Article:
Jacob Collier Soared at Last Night’s Nu Deco Performance
February 16, 2018
By now, Nu Deco Ensemble‘s prowess is a well-known companion to many local music lovers. Their ability to deconstruct and re-build masterpieces before our very eyes is rare, and also their greatest strength. Last night, the chamber orchestra burst out of their home at The Light Box and into their first of two shows at The Arsht Center. The result was, as usual, far beyond already high expectations.
They kicked the show off with a powerful rendition of Bill Conti’s “Going The Distance” from Rocky. As you’d expect, it’s a hype song. Nu Deco added their textural flare and instantly got the audience’s attention, hanging on every movement. Only one word comes to mind: Attitude. This commanding piece was what set the tone for the rest of the evening.
Breaking barriers and defining Miami’s cultural potential are other recurring themes throughout Nu Deco’s shows. Last night was no different. They took Stevie Wonder’s Journey Through the Life of Plants to soaring heights. An ambitious suite for an equally ambitious album. The result was the perfect showcasing of Nu Deco (and Wonder’s) versatility, from slow and sweet to funky and complex.
Making the Masters Proud.
It wasn’t just one of the most innovative things to come out of Miami’s music scene that we were witnessing. It was also the deep-rooted love for Wonder himself that composer Sam Hyken holds dear. This respect and admiration is what the musicians drew from to create an exploration Wonder himself would be proud of. The Gershwin suite, too was a surprise. It presented both the classic tracks we know and love, and the incidental pieces with virtuosity oozing throughout.
Then, a grand piano and assorted instruments levitated onto stage. The theater took in a collective deep breath as Jacob Collier, the night’s special guest ran out, barefoot and full of energy. At 24, the British multi-instrumentalist has already won two GRAMMY awards and worked with the likes of Quincy Jones and Herbie Hancock. If anyone didn’t know who he was before this performance, they sure do now. Skirting effortlessly on the keys, his genuine joy inspired the ensemble to loosen up and weave in and out of the tracks with ease.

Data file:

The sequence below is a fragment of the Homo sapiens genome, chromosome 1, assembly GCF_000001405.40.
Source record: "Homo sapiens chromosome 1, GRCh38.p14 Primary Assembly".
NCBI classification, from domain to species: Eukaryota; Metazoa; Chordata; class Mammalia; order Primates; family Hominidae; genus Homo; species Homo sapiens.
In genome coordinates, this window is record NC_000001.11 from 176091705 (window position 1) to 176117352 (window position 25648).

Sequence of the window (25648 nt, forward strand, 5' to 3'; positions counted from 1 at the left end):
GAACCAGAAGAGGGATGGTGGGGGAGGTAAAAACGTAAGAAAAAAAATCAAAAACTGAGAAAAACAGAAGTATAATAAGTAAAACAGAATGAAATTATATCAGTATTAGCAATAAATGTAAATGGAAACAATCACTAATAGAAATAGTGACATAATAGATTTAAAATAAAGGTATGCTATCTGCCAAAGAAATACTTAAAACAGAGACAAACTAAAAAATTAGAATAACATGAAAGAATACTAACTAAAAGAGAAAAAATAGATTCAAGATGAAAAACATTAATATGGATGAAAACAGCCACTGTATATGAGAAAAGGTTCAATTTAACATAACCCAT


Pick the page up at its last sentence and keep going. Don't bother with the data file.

They started with Michael Jackson’s “Human Nature,” each person a witness to the caliber of talent our city should be identified with more frequently. With a twinkling acoustic guitar in hand, they then played “Hideaway,” one of Collier’s most delicate endeavors. It was a rare moment of quiet love, where we could just as easily have been inside his living room, geeking out over shared interests. It felt as comfortable as home.
As if Nu Deco Ensemble needed to show any more skill, the orchestra stood together and transformed into a choir for “In My Room.” The Beach Boys rendition spotlighted Collier at his finest, a masterful vocalist whose wonderful nature is as brilliant as they come. Have you ever seen a grand piano shake? We have. With Collier at the helm, the two musical forces got funky and swinging–the very best in their element.
The grand finale was reserved, of course, for a Jacob Collier original: “Don’t You Know.” A complex piece, it really was no surprise that this journey ended the night. Vocoders, piano solos, audience participation–not a serious face in the house. The entire performance together felt fluid and loose, full of playful explorations and improvised moments of magic. After this kind of step forward for the music community, one question must be asked: how can we help the whole world experience such pure magic? Nu Deco Ensemble has certainly made themselves a Miami staple, and we’re all the better for it.
Photos by Alex Markow.